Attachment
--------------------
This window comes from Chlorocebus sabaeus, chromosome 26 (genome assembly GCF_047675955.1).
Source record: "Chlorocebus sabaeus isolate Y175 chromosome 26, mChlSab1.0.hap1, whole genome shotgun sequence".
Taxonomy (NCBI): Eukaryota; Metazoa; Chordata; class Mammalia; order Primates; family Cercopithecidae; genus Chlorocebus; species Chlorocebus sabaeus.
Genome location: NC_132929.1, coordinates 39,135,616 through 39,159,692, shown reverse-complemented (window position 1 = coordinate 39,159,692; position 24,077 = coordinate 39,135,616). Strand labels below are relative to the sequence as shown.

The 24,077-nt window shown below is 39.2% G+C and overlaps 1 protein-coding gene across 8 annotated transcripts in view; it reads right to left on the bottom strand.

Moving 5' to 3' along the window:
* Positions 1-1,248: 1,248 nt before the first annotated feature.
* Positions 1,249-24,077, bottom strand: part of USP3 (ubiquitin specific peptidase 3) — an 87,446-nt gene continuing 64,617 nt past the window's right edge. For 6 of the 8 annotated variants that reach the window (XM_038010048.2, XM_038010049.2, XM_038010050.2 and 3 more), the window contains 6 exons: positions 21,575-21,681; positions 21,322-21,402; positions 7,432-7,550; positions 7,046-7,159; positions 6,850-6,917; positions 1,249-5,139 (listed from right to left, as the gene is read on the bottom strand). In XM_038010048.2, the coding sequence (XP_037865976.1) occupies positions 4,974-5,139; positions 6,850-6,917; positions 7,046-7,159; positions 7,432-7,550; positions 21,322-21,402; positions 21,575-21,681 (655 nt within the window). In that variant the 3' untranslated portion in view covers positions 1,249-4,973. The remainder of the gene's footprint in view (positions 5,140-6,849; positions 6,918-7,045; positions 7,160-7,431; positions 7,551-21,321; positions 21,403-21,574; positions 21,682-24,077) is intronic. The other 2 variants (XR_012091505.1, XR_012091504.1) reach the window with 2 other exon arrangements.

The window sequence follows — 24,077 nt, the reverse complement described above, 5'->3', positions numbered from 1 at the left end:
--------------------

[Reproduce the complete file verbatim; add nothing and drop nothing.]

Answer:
This window comes from Chlorocebus sabaeus, chromosome 26 (genome assembly GCF_047675955.1).
Source record: "Chlorocebus sabaeus isolate Y175 chromosome 26, mChlSab1.0.hap1, whole genome shotgun sequence".
Taxonomy (NCBI): Eukaryota; Metazoa; Chordata; class Mammalia; order Primates; family Cercopithecidae; genus Chlorocebus; species Chlorocebus sabaeus.
Genome location: NC_132929.1, coordinates 39,135,616 through 39,159,692, shown reverse-complemented (window position 1 = coordinate 39,159,692; position 24,077 = coordinate 39,135,616). Strand labels below are relative to the sequence as shown.

The 24,077-nt window shown below is 39.2% G+C and overlaps 1 protein-coding gene across 8 annotated transcripts in view; it reads right to left on the bottom strand.

Moving 5' to 3' along the window:
* Positions 1-1,248: 1,248 nt before the first annotated feature.
* Positions 1,249-24,077, bottom strand: part of USP3 (ubiquitin specific peptidase 3) — an 87,446-nt gene continuing 64,617 nt past the window's right edge. For 6 of the 8 annotated variants that reach the window (XM_038010048.2, XM_038010049.2, XM_038010050.2 and 3 more), the window contains 6 exons: positions 21,575-21,681; positions 21,322-21,402; positions 7,432-7,550; positions 7,046-7,159; positions 6,850-6,917; positions 1,249-5,139 (listed from right to left, as the gene is read on the bottom strand). In XM_038010048.2, the coding sequence (XP_037865976.1) occupies positions 4,974-5,139; positions 6,850-6,917; positions 7,046-7,159; positions 7,432-7,550; positions 21,322-21,402; positions 21,575-21,681 (655 nt within the window). In that variant the 3' untranslated portion in view covers positions 1,249-4,973. The remainder of the gene's footprint in view (positions 5,140-6,849; positions 6,918-7,045; positions 7,160-7,431; positions 7,551-21,321; positions 21,403-21,574; positions 21,682-24,077) is intronic. The other 2 variants (XR_012091505.1, XR_012091504.1) reach the window with 2 other exon arrangements.

The window sequence follows — 24,077 nt, the reverse complement described above, 5'->3', positions numbered from 1 at the left end: